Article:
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  • Publication Name: Anti Gallican Monitor
  • Location: London, Middlesex
  • Pages Available: 2,262
  • Years Available: 1811 - 1817
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View Sample Pages : Anti Gallican Monitor, July 23, 1815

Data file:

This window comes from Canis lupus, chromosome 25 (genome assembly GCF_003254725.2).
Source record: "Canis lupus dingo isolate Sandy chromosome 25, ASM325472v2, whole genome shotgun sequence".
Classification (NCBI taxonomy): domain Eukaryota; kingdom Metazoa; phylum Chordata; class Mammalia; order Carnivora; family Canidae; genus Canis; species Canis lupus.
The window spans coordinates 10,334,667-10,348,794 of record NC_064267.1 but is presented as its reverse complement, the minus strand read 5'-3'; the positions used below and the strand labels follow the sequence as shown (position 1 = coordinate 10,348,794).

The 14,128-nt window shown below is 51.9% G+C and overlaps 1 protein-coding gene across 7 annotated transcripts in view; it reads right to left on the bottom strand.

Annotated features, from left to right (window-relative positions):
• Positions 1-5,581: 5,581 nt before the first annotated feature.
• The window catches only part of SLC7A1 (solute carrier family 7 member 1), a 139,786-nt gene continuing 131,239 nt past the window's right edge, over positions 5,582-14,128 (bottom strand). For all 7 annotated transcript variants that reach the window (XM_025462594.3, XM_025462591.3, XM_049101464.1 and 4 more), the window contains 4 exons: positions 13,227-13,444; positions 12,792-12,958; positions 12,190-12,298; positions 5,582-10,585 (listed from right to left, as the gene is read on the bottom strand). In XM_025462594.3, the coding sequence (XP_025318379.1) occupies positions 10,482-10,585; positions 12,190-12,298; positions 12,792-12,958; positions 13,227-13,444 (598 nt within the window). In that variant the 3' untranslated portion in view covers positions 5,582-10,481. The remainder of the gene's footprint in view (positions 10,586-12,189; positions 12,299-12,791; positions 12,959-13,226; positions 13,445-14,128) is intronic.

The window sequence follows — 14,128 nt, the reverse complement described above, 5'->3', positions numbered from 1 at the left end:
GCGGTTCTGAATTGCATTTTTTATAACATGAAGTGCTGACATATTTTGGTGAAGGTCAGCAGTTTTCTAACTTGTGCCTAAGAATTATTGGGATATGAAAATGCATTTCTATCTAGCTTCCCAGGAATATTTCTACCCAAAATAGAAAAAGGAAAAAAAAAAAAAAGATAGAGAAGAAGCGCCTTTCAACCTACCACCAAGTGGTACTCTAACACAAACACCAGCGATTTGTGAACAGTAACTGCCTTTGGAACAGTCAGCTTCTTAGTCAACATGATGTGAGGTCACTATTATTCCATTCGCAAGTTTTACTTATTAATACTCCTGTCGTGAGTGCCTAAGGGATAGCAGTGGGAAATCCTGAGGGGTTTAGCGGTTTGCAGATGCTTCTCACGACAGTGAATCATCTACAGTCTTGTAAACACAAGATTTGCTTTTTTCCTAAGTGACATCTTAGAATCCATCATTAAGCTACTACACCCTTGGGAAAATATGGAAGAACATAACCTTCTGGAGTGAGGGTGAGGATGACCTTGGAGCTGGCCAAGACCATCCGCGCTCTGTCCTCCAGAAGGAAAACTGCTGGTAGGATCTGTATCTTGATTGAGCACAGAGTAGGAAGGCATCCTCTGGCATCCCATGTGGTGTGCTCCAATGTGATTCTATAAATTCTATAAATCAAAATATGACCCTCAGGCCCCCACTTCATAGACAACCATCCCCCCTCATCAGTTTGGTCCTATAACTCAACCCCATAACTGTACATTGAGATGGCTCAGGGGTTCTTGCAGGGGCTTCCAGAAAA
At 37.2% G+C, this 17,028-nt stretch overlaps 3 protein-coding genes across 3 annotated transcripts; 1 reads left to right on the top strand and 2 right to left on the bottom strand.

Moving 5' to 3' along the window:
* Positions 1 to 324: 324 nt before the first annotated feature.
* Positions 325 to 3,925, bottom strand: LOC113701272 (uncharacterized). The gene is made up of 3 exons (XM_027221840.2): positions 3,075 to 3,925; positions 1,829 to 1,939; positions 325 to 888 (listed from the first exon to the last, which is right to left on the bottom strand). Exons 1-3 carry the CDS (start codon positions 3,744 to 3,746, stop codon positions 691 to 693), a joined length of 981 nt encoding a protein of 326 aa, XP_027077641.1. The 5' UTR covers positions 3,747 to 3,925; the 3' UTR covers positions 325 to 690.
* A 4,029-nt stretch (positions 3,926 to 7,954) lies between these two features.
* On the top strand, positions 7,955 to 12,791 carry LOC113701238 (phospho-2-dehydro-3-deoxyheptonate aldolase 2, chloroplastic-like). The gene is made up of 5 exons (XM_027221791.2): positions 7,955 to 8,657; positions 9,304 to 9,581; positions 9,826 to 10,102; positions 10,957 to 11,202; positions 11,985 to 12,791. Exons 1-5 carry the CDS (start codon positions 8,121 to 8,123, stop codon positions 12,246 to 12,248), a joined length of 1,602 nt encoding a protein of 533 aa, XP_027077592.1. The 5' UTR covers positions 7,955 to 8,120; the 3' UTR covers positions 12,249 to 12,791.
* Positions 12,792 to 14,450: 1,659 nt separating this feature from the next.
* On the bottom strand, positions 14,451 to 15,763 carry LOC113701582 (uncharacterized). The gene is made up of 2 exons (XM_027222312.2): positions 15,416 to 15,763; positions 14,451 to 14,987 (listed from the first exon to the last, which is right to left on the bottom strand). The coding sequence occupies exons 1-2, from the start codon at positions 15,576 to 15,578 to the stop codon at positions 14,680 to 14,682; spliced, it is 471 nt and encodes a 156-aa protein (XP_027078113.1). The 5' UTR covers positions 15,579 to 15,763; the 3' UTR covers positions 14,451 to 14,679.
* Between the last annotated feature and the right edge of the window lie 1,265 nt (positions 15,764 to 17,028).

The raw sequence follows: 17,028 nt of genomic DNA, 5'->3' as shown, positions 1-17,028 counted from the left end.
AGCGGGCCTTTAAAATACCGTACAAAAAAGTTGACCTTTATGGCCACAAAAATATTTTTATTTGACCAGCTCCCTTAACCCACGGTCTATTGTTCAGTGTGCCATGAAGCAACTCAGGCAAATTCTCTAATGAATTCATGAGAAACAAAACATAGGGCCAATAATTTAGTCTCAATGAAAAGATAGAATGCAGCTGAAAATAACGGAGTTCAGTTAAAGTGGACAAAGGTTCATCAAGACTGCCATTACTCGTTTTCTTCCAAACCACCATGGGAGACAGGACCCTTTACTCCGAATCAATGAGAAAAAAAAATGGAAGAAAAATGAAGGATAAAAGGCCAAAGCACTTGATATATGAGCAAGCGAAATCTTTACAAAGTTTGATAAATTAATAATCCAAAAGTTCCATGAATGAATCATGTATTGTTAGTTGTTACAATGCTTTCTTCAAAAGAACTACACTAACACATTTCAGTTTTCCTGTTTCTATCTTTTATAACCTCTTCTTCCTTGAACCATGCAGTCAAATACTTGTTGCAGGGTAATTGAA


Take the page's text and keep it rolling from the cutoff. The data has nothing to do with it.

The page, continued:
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Anti Gallican Monitor (Newspaper) - July 23, 1815, London, Middlesex AirorGAIXICAN MONITOR Peace be to France, jf France �n Pence permit " The joat �nri finest catenate to our own : M If not, bleed Fr�toee�-iittd Pence **eend toHeaven:"- -SnAKmrcjint. JULY 9>, is 13. -rr- I^llilttS^l^'.'tBTtK^ FROM A MEMBM OR Tltn,CHAM 8 BROF DEPUTES, TO THE EDITOR OF *HE aNTiaAl.f.lCATf. fn rty1�f^ftMnt)er4 informed my Readers that Fliafl a tettfjf fn.?iny possessiqu it few days.which , h*dt>een wiitteji by a Correspondent who was a Member of ^fie Chamber of peputies under I^ot;r|�XA^l^.,1r*tMti!wliqrti t had teceived a veryi wetlrw^tteir, lejtter, in i\l arch la�V on the errors! 6f his niost;CHttl^TiAJ*.a,lAJK8TY'8 Government; and othei; topic? connected with the same subject -that which I have lately'received, anil which I now give, will be found eqnally deserving attention, the principles and reasoning being eqhaltyisound but *s;the Kino has adopted different sentiments, I doubted whether it would be proper to publish it. On consideration, I am of* opinion, (in which opinion 1 am also supported by-some of my'friends,) that the value of the advice is not diminished but rather increased, by the course of policy which, unfortunately, it hae pleuscd die Majesty to adopt. I.. G. P*ous, June ."A You will perhaps, Sir, have some difficulty in recognizing the writ'nvg of the person who, four months ago, was the means (not without danger to himself) of some thoughts of a great number of the most sincere and zealous friends of the best of Kings, of Louis ic Desire, reaching your hands. I then informed yon, that our correspondence would be continued ; that was my intention us well ns my wish ; but alas ! the horrible event* which have crushed this capital, and kept continually in a state between life and death the honourable men, the men known by their devoting; to contempt and public execration the assassins, the traitors, and the perjured wretches--These events, 1 repeat, eon-lined our ideas--have condemned us to the absolute impossibility in which we found ourselves, of doing good, or of stopping the torrent of evil ; and we have waited with impatience in our obscure retieat, until less stormy days would enable us at length to deliver our sentiments with certain hopes of success, through the medium of your journal. We were losing, when I wrote to you ni March last, a King*-:i good King, which the uound part of France desired to preserve-a King, whose only ambition was to promote the happiness of his subjects, and who, doubtless, would have succeeded in that object, if those who placed him on hiti throne had not, at the same time (by an act of generosity as blind as it was false and which even bordered on cruelty) covered him with chains, and forced him to suvround himself with traitors--with assassins--with monsters charged with crimes, nud covered over with blood,--with blood too of the Bouumons !�-meti who longed to embrue their hands in the blood of the remaining members of that family, and of one hundred thousand of their countrymen ! The wretches! they have covered not only their own country, but all Europe, with blood and carnage! But (thanks be to God !) the reign of these anthropophagi approaches itt. end, and that of retribution is at hand * The English and Prussian armies are at our gates-ours are almost annihilated--our executioners are at the last extremity ; for which reason they speak of nothing now but of an honourable capitulation, or of burying the honour of the Parisians under the ruins of the capital. The monsters ! they should Ray their own shame,--their turpitude,-- their infamy / They will do it, we fear it very much--they will reduce to ashes, or cause others to reduce to ashes a city which has already suffered too much, (I admit that it has been greatly culpable) rather than surrender themselves as prisoners. All those creatures- of blood who govern at the present moment-all those in command now say, and do not cease repeating it, that if the King remounts his throne, their heads must fall. They will sell their lives dear! The National Guard, however, seem disposed to p�t these Vandals to the sword, should they attempt to sacrifice the city ; but it is fearcl that the wreck of the army may fall back upon Paris, *nd succeed in entering it. Then, indeed, the uoop� of the line would be too numerous, and the National Guar*} would be reduced to a state of inaction. We reckon, besides, on the jreue-rosity and the prudence of the Great Duke, as much as we do ort hta military talents ; he will save the city without protecting crime. We also hope, shortly, to enjoy the happiness of receiving within �*ur walls, and ,of proclaiming Anew, him who alone can crush tHe hydra, restore |>eace to Europe, and bring back justice to the French, as well to the traitors as to the loyal. Louis U Desire will fulfil onr hopes ; we will fondly believe that it only depends wpon himself to be no longer shackled in his operations, to surround himself with pure, enlightened, firm, energetic character*. No more of those amalgamations which never produce any thing but what is dangerous, and retrograde movements,-No more of those beings, alternately Bourbon i'st and Na-poleonist, Napoleonist And Bourbonist, accord-, ing to circumstances !! No more incapable and suspected characters!! The one does as, much-mischief as the other--the former inspire, ,t>o more confidence than the latter. We Uav.e great evils to remedy; powerful remedies and powerful medicine* are therefore ueeessary.-r* This is the cry, not of" barkers, but of faithful; Frenchmen-sensible and prudent*-who wish for a government solid and paternal,.without despotism and without tyranny-justice without persecution--peace without fear of internal troubles-and without N.U'oi.r.oM's returning ; at, second time. , LetN apolkont-all his brothers-the infamous Queen of Holland, who played such'an active part in the conspiracy-'all the Marshals, Generals, Commandants, and Officers-all the Pre-fects. Sub-prefects, Judges, and Civil Officers, who after taking the 'right to deprive these monstera of the means of continuing to act wickedly ; be� sides, the immense fortunes which they disgorge are but the fruits of their robberies, their murders, and assassinations. Let those sent into banishment, should they again appear on the French territory, incur, by the very act itself, the penalty of death, in the same manner as the criminals of your country transported to Botany Bay are subject to them and suffer them on re� turning to England before the time of their transportation is expired. Let the Law declare those guilty of high treason who may conceal the traitors, op who may facilitate their cucupe. Let Louis XVIII. dissolve, on hiv entering into France, the Chamber of Peers and that of the Deputies, and convoke those which existed before the return of BtJON APARTE, with the exception of those members who committed perjury by entering into the rebel service. The Constitutional Chart should not oblige the King to preserve honours, titles, places and pensions, to traitor'J and perjurers, who have voluntarily and ignominious ly renounced the advantages and benefits which, this (hurt granted them. Let the King disband all the troops, taking advantage of the moment when the Allies are iit France--Let him depose all t he Prefect^., Judges CVsvil Officers, &c. ;ind create new, and form - an army out of those faithful subjects who surround his person at this day, or who are fighting for him in different parts of France. His M.UF-sTY should'suppress, even to tin? very shadow, of those decorations and titles which were granted by the Tyrant, and which are but the fruits of treason : heavy penalties i.honld be pronounced against any one who should contravene that law. The Kjng should then forthwith confer an Order, which* he should distribute with his �wn hand to all tivnse whom he might think worthy of it. Let him declare all those degraded from their titles and decorations to whom he grunted them himself last year, aiid who have betrayed him. He should have a licrsot�s made out, which also should be pnbw i sited in the most authentic umuner. It is not possible for the King to draw tin- line of dem�r�* cation between the traitor and the royal subject too strongly. This last and most frightful eon-� * pi racy authorise* the King, in .opposition to the Constitutional Chart, to have recuurse to those measures of justice and of public safety. I stop till tuomorrow July the 1st. Let the Kinu create, (and in this he should follow,the example of Fkrdinanw VII. King of Spaiu)-rlet hhn, 1 rc|>eatt create �au Older for those who for five and twenty years have shaved his misfortunes, and constantly accompanied him through the midst of biiers and thorns, in-ihe fieAd �J honour and-of fidelity. Louis ic Desire .created, as yeu know, last year�.thv dicouviion of the. Lily ; almost all the emigrants ^worc it; re-c.eive|l,from th�.|miul of, their King, it could not I but b$.precious .to them , it was also .equally pre** eioiu to those brave French men who, though they �did *>ot, leave France,'nevertheless- wmained faith-�ul to- their legitimate Sovereign, and who had defended his interest, and his honour in a manner perhaps more active and not less efttcacious. But u every one who asked lor it-a decoration granted without distinction to faithful subject*&t*> traitors--a decoration, the very isame decoration given to the muster and to the sei%� vau-t-does tt iy>t ceane ta be one ? Besides, the: .decoration of which I speak should have beets granted to Immigrants only, and in such imuiuer as to make tho necessary distinction or difference between a man of birth and a cobler. What f demand in this place, in the name of that of unfortunate but respectable iikmi, i� tint hie;;-more than a debt of gratitude which Lorts /.-r Desire will pay with joyful eagerness to .fidelity!, to devotedtn :js, and to virtue- a debt, vvlweh;, in our belief, he would have, paid la:-.f year, h -i li -,M?"^.free- Ait French>sm:u were looking ' . � h a measure.--every traitor was endeavouM f t'-.fijrow-obstaelett its 'the way of it, and have s jo/c&l at their success. They knew that  that Ux%nnpence, well-merited (entering into finm-annds of families, of which, perhaps, tdl tl�e mem� bers did not share the same principles,) might, on one sideB nv.ake Hentim